4. Set guidelines, but also trust your community managers.
  5. Listen to your community.

Check out the entire post for some great info on each of these items. It will walk you through some of the decisions you need to make as you look into how to approach your Twitter responses.

Source:

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Tips for Do-It-Yourself Public Relations

Michael Hess penned a great post at BNET entitled “How to Get Started Doing Your Own PR” that’s worth a read for newbies and veterans alike. Basically, it’s common sense stuff that many of us take for granted. Some recommendations:

  • Build a press list. Hess writes “I started my press list by buying every magazine on the newsstand that might be appropriate for our products and sending (via snail mail) the editors a short release announcing our new business with a photo of our products.” I’ve built mine manually as well, from contacts I’ve met or worked with. Once a month I check the local newspapers to see which names have changed, and I update accordingly.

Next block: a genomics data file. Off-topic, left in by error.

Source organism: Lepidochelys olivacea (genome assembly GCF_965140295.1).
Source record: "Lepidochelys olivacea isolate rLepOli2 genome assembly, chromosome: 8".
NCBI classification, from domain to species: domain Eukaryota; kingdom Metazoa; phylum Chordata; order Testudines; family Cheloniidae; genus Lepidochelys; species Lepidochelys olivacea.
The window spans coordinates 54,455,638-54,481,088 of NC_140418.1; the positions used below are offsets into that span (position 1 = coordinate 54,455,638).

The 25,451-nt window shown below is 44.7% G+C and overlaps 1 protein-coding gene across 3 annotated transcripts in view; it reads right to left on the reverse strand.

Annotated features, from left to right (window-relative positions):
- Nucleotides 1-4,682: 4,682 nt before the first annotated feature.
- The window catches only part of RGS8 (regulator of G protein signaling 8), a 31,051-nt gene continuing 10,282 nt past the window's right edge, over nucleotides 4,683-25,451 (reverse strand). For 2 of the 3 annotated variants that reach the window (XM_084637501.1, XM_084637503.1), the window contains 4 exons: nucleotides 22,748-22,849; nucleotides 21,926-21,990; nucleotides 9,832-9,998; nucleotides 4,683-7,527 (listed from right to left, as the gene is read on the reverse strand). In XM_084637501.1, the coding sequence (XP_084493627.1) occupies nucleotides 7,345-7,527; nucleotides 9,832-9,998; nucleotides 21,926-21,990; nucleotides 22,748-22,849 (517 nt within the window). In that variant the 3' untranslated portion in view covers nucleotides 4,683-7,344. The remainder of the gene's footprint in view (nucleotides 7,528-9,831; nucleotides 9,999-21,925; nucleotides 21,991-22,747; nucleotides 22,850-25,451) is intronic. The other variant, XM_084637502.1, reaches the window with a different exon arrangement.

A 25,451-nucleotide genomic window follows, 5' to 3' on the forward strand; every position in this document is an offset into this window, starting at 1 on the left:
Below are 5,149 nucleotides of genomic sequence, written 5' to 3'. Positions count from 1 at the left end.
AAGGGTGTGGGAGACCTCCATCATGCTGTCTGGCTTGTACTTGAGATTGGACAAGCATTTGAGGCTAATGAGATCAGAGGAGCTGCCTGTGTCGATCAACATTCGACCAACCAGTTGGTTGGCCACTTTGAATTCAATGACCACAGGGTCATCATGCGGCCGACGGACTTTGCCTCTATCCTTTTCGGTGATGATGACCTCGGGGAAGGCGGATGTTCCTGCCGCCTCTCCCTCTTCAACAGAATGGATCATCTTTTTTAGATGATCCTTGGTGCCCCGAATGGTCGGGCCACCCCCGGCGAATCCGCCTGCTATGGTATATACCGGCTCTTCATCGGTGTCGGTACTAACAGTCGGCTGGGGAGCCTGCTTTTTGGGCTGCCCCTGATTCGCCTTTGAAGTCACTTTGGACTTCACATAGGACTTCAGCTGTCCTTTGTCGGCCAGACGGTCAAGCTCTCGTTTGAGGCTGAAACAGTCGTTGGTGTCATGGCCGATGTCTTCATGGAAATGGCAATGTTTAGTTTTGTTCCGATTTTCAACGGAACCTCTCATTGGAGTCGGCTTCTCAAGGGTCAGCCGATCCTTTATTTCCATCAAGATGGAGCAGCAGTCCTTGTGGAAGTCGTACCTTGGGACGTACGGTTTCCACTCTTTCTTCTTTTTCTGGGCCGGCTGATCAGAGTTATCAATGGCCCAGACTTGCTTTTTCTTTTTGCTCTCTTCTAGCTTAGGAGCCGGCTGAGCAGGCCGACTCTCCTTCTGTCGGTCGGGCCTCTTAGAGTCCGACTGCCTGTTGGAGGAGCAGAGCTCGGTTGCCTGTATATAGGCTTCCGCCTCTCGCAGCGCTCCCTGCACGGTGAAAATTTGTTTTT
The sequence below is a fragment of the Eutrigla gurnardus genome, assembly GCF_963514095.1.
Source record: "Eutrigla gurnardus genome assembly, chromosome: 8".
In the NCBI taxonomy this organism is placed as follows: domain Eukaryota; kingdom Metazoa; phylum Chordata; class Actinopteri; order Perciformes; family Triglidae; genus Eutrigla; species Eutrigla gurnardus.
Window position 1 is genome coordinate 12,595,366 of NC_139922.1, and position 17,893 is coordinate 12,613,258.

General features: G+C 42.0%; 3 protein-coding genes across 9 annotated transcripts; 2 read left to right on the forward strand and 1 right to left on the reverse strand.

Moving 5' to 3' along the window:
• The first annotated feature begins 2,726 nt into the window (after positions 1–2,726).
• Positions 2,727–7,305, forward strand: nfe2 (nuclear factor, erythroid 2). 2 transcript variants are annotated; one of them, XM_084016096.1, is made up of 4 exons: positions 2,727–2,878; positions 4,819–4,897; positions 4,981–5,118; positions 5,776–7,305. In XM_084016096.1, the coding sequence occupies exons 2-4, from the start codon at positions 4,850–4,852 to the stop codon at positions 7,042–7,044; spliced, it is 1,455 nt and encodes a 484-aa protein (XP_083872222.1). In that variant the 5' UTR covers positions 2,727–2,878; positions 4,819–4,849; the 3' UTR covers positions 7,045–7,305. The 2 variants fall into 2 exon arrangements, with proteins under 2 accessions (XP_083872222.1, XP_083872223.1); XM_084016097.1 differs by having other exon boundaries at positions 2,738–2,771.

• Monitor and respond to open inquiries from the press. HARO is the main recommendation for this, especially since it’s free. I have to admit that I’ve had little luck with this service, but have heard good things from others. I would add that you need to respond to all queries in a timely manner; that has given me good results. Reporters remember who answers phone calls and emails, and who doesn’t.
  • Know how to write and send press releases. Hess writes, “A news release is not an ad.” Remember that the point of a news release is, well, to share news.
  • Put a process in place. Hess writes, “Don’t just fire off press releases and hope to see your big story in the paper the next day. Not gonna happen most of the time. Make sure you have a start-to-finish process in place that covers release writing, list targeting, distribution.”